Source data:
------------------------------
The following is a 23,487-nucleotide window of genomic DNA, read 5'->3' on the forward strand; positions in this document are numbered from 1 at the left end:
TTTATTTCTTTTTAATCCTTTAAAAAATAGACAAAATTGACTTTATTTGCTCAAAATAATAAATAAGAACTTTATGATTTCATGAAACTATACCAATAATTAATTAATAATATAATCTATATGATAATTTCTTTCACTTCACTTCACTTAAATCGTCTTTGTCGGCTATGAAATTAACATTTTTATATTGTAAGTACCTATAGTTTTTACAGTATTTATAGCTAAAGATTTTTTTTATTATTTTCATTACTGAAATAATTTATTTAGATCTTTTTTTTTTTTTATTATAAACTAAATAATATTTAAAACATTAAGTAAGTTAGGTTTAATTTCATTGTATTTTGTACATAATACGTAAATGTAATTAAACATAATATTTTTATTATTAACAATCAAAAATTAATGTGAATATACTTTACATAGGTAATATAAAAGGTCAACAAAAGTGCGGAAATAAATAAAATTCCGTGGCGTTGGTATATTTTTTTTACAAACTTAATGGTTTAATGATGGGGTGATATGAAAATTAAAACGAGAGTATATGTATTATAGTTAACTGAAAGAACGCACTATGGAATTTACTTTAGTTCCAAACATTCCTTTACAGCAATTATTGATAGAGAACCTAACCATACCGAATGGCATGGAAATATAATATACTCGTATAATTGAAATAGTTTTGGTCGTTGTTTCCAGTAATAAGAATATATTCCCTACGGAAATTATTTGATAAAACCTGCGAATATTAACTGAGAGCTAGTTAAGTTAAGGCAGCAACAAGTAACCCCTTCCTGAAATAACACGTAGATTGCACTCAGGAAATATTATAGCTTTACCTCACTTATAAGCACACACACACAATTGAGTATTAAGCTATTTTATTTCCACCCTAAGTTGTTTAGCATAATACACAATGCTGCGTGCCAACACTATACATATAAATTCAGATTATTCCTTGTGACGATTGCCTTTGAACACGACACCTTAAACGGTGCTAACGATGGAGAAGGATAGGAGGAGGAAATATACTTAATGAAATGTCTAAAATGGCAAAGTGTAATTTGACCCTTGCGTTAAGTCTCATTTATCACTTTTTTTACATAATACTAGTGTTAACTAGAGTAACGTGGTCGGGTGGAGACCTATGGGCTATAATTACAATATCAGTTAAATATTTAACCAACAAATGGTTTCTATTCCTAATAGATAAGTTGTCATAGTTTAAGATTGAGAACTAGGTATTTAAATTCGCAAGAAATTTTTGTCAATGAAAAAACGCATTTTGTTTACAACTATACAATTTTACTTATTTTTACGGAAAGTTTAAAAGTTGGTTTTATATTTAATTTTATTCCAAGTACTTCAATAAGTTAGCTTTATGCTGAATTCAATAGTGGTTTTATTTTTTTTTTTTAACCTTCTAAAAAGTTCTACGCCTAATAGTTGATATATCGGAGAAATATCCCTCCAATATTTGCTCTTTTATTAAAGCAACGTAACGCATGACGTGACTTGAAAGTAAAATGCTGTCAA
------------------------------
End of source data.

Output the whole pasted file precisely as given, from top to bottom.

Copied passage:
The following is a 23,487-nucleotide window of genomic DNA, read 5'->3' on the forward strand; positions in this document are numbered from 1 at the left end:
TTTATTTCTTTTTAATCCTTTAAAAAATAGACAAAATTGACTTTATTTGCTCAAAATAATAAATAAGAACTTTATGATTTCATGAAACTATACCAATAATTAATTAATAATATAATCTATATGATAATTTCTTTCACTTCACTTCACTTAAATCGTCTTTGTCGGCTATGAAATTAACATTTTTATATTGTAAGTACCTATAGTTTTTACAGTATTTATAGCTAAAGATTTTTTTTATTATTTTCATTACTGAAATAATTTATTTAGATCTTTTTTTTTTTTTATTATAAACTAAATAATATTTAAAACATTAAGTAAGTTAGGTTTAATTTCATTGTATTTTGTACATAATACGTAAATGTAATTAAACATAATATTTTTATTATTAACAATCAAAAATTAATGTGAATATACTTTACATAGGTAATATAAAAGGTCAACAAAAGTGCGGAAATAAATAAAATTCCGTGGCGTTGGTATATTTTTTTTACAAACTTAATGGTTTAATGATGGGGTGATATGAAAATTAAAACGAGAGTATATGTATTATAGTTAACTGAAAGAACGCACTATGGAATTTACTTTAGTTCCAAACATTCCTTTACAGCAATTATTGATAGAGAACCTAACCATACCGAATGGCATGGAAATATAATATACTCGTATAATTGAAATAGTTTTGGTCGTTGTTTCCAGTAATAAGAATATATTCCCTACGGAAATTATTTGATAAAACCTGCGAATATTAACTGAGAGCTAGTTAAGTTAAGGCAGCAACAAGTAACCCCTTCCTGAAATAACACGTAGATTGCACTCAGGAAATATTATAGCTTTACCTCACTTATAAGCACACACACACAATTGAGTATTAAGCTATTTTATTTCCACCCTAAGTTGTTTAGCATAATACACAATGCTGCGTGCCAACACTATACATATAAATTCAGATTATTCCTTGTGACGATTGCCTTTGAACACGACACCTTAAACGGTGCTAACGATGGAGAAGGATAGGAGGAGGAAATATACTTAATGAAATGTCTAAAATGGCAAAGTGTAATTTGACCCTTGCGTTAAGTCTCATTTATCACTTTTTTTACATAATACTAGTGTTAACTAGAGTAACGTGGTCGGGTGGAGACCTATGGGCTATAATTACAATATCAGTTAAATATTTAACCAACAAATGGTTTCTATTCCTAATAGATAAGTTGTCATAGTTTAAGATTGAGAACTAGGTATTTAAATTCGCAAGAAATTTTTGTCAATGAAAAAACGCATTTTGTTTACAACTATACAATTTTACTTATTTTTACGGAAAGTTTAAAAGTTGGTTTTATATTTAATTTTATTCCAAGTACTTCAATAAGTTAGCTTTATGCTGAATTCAATAGTGGTTTTATTTTTTTTTTTTAACCTTCTAAAAAGTTCTACGCCTAATAGTTGATATATCGGAGAAATATCCCTCCAATATTTGCTCTTTTATTAAAGCAACGTAACGCATGACGTGACTTGAAAGTAAAATGCTGTCAA